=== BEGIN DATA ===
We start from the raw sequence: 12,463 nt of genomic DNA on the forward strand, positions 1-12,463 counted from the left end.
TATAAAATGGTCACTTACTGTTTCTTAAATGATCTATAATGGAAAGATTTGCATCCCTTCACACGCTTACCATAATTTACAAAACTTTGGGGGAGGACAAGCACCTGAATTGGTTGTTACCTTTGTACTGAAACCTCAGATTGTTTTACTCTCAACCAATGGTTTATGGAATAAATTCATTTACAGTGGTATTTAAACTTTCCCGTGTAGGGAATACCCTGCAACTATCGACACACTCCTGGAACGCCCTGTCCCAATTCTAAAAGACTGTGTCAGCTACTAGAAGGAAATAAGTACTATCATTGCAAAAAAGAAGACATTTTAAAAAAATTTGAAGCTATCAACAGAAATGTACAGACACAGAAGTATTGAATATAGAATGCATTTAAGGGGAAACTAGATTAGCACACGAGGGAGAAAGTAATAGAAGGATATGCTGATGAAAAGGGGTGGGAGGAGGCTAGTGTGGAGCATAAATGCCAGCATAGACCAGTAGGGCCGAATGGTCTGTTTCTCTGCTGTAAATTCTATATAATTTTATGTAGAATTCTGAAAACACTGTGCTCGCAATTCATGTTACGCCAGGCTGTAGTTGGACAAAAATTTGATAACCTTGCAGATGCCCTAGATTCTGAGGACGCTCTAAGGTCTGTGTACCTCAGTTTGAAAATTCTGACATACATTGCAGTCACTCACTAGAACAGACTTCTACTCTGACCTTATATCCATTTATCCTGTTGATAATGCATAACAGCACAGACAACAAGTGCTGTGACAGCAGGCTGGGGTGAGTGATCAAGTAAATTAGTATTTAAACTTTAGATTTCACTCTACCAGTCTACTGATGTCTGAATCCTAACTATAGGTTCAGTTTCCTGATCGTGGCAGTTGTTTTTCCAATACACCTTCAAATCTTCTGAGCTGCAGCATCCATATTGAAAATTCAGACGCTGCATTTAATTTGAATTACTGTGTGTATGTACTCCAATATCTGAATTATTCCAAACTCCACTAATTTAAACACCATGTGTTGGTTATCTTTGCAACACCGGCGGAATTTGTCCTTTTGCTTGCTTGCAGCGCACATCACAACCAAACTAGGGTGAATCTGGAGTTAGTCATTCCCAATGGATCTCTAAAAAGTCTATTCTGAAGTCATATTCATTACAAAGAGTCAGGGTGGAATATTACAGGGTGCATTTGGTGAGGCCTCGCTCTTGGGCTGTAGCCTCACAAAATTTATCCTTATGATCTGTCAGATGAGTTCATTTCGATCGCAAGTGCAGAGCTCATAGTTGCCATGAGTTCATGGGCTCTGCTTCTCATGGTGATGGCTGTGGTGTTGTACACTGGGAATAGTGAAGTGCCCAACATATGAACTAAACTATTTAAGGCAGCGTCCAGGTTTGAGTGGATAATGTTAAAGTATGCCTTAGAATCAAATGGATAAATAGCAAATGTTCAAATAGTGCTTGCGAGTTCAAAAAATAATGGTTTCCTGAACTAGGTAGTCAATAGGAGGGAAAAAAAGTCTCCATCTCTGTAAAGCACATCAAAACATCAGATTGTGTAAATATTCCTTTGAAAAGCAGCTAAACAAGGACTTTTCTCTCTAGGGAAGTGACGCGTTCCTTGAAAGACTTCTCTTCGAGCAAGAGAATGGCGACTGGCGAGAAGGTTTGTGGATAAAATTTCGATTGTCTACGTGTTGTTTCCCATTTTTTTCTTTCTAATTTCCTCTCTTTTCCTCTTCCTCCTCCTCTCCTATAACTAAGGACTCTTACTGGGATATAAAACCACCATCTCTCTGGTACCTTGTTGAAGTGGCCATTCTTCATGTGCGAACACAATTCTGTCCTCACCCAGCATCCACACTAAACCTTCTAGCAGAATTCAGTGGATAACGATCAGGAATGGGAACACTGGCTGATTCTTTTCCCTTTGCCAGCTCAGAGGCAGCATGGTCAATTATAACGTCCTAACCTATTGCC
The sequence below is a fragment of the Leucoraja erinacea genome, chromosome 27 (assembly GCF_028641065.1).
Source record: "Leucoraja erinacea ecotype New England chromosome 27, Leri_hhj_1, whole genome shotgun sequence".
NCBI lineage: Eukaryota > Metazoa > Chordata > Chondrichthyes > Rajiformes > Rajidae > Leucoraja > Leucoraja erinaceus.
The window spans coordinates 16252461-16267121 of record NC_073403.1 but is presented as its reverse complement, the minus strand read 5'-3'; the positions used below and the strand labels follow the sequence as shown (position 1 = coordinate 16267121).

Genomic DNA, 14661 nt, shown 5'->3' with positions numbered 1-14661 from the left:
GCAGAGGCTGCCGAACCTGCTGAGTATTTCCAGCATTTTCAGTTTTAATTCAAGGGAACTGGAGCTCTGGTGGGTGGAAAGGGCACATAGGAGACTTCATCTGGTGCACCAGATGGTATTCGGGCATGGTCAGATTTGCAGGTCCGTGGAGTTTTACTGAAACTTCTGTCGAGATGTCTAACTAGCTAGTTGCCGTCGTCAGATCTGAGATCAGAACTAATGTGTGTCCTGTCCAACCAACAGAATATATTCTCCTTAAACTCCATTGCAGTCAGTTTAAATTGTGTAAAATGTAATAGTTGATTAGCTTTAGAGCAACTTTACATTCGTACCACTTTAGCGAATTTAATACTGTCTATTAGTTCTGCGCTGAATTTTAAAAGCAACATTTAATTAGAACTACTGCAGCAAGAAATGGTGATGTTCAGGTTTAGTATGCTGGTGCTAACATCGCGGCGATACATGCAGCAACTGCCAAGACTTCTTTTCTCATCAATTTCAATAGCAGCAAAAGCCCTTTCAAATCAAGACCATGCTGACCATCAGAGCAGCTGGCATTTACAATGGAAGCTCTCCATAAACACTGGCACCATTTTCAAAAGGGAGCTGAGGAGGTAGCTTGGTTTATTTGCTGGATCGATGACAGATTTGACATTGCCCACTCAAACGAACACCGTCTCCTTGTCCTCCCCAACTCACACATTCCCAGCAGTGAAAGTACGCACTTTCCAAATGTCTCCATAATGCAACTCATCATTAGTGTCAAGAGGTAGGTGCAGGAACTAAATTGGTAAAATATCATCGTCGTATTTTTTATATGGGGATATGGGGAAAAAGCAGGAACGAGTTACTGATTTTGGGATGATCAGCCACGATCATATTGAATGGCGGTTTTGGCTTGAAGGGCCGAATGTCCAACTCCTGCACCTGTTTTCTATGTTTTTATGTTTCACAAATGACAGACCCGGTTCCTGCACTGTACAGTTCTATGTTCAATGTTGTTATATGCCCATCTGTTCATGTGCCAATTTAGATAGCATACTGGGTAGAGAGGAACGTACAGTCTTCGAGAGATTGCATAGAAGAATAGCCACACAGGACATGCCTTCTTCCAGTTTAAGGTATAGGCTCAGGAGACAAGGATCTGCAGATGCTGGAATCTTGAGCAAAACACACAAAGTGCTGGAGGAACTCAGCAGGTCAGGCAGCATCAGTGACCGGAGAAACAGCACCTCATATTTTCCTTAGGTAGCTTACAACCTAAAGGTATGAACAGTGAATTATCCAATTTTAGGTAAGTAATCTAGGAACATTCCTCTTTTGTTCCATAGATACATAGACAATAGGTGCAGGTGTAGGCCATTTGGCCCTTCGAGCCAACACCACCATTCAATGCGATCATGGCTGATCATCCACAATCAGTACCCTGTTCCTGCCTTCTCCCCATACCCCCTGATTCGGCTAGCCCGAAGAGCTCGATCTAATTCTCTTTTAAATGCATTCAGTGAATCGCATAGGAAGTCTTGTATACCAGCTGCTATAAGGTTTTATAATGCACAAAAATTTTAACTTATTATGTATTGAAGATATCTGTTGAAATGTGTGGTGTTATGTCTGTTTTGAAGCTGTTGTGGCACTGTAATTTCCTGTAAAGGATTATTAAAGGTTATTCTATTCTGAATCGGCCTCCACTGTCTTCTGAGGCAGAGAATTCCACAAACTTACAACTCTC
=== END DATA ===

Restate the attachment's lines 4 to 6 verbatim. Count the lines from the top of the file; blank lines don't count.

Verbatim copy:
Source record: "Leucoraja erinacea ecotype New England chromosome 27, Leri_hhj_1, whole genome shotgun sequence".
NCBI lineage: Eukaryota > Metazoa > Chordata > Chondrichthyes > Rajiformes > Rajidae > Leucoraja > Leucoraja erinaceus.
The window spans coordinates 16252461-16267121 of record NC_073403.1 but is presented as its reverse complement, the minus strand read 5'-3'; the positions used below and the strand labels follow the sequence as shown (position 1 = coordinate 16267121).